Prioritizing transit flow would result, supporters on council believe, in not just increased flow for public transit vehicles, but for all the vehicles on the road.
The theory is, by adjusting traffic signal timing to line up more with vehicles moving at speeds typical of buses and streetcars, it will maximize in-motion time for these larger vehicles, which would then, in turn, lead to less congestion overall.
But this idea did not avoid scrutiny, even from the committee's chair, who ultimately revised the motion's language -- with Seelbach's approval -- to be more encompassing and less directly aimed at public transit. Murray asked for "recommendations that optimize and maximize the efficient movement of all users of the public right-of-way" (emphasis included in the motion).
Mayor John Cranley didn't mince words during Wednesday's City Council meeting, questioning why the money to pay for this should come from the streetcar surplus.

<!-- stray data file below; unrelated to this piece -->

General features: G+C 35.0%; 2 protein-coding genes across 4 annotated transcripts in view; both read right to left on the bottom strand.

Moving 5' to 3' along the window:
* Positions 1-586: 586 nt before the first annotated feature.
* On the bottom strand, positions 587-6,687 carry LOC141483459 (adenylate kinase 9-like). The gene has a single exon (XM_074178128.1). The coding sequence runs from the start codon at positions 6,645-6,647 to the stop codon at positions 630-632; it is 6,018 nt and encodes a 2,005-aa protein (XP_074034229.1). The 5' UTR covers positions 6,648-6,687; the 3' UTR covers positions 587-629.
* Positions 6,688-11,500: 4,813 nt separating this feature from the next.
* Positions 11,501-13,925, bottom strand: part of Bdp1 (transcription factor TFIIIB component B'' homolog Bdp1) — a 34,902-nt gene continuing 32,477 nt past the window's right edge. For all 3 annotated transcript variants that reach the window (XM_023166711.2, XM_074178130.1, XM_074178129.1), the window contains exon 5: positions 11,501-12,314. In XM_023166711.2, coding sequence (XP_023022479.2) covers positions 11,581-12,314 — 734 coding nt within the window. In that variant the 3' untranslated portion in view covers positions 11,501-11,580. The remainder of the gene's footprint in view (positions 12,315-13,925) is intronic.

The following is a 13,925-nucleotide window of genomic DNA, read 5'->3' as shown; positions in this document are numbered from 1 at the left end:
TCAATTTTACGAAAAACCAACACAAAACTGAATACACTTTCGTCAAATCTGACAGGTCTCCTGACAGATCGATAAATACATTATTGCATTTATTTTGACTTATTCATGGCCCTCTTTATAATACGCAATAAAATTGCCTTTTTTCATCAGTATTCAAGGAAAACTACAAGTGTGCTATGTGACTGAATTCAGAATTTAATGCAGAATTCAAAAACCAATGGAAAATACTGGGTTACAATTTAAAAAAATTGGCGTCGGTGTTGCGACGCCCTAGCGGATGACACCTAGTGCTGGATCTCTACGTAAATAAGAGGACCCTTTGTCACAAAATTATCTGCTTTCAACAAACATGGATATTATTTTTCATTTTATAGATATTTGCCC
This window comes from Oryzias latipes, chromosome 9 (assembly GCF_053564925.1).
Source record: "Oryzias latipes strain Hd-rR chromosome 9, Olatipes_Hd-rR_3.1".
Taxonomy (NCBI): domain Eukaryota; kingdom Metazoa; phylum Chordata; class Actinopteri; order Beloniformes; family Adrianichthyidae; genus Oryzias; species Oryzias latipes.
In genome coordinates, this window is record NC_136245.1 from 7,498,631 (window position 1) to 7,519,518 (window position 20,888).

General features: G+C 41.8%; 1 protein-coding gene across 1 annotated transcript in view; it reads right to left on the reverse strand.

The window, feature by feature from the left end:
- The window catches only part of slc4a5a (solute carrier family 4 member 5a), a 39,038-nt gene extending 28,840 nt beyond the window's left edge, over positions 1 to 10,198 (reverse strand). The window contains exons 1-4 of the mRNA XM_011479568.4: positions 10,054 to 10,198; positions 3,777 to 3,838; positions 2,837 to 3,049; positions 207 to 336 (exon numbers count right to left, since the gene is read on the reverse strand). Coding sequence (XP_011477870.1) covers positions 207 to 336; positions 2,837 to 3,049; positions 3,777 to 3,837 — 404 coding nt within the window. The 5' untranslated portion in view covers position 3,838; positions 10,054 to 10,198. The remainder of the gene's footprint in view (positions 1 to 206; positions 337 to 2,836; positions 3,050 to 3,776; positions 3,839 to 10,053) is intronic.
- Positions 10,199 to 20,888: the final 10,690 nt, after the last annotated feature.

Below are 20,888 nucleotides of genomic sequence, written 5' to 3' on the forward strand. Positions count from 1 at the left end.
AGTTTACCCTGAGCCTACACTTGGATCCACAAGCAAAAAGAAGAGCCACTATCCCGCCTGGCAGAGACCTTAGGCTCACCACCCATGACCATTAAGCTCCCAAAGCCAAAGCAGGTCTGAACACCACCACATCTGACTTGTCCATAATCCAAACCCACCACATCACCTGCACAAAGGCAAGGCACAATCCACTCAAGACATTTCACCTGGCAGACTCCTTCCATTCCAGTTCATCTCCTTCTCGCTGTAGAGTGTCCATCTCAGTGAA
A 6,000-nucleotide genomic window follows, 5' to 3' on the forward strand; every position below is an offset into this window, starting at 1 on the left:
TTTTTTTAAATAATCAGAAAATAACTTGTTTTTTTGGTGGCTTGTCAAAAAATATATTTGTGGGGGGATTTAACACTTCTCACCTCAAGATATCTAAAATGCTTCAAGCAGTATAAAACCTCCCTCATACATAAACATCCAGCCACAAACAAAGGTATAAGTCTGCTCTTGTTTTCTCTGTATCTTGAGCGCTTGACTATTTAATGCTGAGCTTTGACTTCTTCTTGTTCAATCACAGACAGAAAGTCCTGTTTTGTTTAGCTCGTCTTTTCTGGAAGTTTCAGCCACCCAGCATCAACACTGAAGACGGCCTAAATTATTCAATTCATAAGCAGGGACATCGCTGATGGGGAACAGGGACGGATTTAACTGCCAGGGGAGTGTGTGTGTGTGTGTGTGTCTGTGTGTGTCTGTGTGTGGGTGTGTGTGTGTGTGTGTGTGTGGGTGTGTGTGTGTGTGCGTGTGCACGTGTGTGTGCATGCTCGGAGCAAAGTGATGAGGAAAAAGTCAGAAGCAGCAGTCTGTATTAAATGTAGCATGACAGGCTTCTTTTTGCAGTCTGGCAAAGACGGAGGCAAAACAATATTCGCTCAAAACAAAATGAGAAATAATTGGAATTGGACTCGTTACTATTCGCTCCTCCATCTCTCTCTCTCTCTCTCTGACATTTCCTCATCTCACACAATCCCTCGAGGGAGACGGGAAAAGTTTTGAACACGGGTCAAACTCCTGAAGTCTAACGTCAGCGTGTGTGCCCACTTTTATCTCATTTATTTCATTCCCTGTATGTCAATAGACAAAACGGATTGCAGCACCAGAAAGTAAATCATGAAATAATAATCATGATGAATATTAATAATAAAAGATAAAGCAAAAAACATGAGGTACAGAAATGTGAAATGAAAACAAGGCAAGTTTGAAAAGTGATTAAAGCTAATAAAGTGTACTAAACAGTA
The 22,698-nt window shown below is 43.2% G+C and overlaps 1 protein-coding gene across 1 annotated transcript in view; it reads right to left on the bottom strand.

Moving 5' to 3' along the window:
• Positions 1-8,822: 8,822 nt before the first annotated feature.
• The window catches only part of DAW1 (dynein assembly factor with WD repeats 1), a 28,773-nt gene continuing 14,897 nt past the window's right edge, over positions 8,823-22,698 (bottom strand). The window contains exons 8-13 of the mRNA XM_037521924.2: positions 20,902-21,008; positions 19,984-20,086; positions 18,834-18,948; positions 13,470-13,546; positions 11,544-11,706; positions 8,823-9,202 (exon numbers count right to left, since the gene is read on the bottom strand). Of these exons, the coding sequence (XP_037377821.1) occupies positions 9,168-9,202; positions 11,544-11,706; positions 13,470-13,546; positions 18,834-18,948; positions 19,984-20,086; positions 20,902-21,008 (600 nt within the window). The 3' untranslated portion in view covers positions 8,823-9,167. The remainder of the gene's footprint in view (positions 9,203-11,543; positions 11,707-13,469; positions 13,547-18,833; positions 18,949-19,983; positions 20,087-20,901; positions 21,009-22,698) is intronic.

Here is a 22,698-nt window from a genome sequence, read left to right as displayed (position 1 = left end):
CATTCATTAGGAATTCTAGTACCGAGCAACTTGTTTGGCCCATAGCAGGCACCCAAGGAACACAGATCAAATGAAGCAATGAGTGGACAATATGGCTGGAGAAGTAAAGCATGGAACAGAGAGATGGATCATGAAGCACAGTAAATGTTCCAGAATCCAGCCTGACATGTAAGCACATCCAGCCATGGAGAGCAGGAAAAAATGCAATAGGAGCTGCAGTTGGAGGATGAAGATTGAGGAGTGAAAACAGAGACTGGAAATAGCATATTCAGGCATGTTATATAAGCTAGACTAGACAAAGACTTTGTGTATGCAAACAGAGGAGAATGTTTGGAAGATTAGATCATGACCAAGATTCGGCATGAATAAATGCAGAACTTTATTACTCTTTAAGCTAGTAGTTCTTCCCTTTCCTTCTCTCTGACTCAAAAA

"I don't know why we're rushing to spend money that can be used for the capital maintenance needs of the streetcar to maintain and operate the streetcar," Cranley said. "This is wasteful spending under any circumstance." He suggested the traffic study be paid for, instead, out of the general fund.
He also balked at the notion of prioritizing public transit.
"I don't believe that rush-hour traffic should have to wait for the streetcar," he said, pointing to the 90 percent of city commuters who travel by car.
Simpson, who announced last month that she would run for mayor in 2017, saw the motion's original intent differently, responding to Cranley's remarks saying, "This isn't about prioritization. It's about getting these signals in time to help everyone get around faster."
Murray's revision of Seelbach's motion passed council Wednesday with just two nay votes: Council members Christopher Smitherman and Charlie Winburn voted against the motion.
Connect with WCPO transportation and development reporter Pat LaFleur on Twitter (@pat_laFleur).